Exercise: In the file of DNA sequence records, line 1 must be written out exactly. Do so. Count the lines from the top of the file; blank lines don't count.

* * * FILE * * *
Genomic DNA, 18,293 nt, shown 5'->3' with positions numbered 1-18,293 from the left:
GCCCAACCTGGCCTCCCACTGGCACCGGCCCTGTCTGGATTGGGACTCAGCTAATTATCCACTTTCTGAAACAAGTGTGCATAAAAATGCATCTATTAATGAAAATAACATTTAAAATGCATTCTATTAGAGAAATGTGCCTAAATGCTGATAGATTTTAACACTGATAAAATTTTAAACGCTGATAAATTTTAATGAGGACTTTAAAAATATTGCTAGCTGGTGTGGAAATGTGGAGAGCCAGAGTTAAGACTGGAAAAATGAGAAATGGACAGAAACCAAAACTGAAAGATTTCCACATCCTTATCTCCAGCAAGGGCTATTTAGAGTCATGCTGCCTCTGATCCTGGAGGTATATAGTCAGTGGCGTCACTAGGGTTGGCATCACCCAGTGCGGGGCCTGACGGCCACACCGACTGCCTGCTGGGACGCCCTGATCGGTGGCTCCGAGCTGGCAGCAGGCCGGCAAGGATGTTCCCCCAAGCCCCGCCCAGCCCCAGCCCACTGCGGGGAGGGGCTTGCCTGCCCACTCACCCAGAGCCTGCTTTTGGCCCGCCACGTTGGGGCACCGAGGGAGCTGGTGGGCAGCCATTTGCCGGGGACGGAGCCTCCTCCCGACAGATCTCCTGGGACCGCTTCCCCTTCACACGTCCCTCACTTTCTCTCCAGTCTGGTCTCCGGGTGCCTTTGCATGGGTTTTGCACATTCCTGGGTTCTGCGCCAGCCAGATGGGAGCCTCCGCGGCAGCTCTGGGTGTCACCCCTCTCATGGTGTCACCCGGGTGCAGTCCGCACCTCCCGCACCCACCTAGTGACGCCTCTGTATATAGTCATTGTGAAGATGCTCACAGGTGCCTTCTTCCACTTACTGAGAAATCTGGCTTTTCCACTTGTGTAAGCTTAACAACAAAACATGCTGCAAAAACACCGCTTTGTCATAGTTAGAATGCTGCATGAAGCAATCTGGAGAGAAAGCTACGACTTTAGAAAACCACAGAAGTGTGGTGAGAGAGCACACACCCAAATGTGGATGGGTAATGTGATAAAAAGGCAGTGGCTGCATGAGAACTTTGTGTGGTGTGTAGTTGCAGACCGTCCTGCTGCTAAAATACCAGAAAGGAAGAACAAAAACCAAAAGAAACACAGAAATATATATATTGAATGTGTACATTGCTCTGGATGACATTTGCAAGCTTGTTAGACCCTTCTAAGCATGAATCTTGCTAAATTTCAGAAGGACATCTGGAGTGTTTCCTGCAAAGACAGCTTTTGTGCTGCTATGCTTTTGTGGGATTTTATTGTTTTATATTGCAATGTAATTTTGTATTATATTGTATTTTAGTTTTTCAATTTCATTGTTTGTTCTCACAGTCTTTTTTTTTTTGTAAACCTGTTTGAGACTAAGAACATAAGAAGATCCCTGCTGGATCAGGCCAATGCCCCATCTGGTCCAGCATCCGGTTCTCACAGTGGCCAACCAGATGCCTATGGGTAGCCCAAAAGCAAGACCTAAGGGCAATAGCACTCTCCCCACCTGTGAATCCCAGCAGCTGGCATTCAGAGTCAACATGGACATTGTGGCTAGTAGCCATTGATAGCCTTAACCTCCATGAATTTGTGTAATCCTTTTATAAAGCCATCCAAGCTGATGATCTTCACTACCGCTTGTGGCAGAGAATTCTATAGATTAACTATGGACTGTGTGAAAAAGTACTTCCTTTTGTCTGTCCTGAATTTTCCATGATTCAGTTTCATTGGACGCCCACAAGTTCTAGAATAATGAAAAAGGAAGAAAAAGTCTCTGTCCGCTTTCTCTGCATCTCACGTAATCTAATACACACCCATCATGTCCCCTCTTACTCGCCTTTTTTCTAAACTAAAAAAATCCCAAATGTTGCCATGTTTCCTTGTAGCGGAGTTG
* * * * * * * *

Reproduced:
Genomic DNA, 18,293 nt, shown 5'->3' with positions numbered 1-18,293 from the left: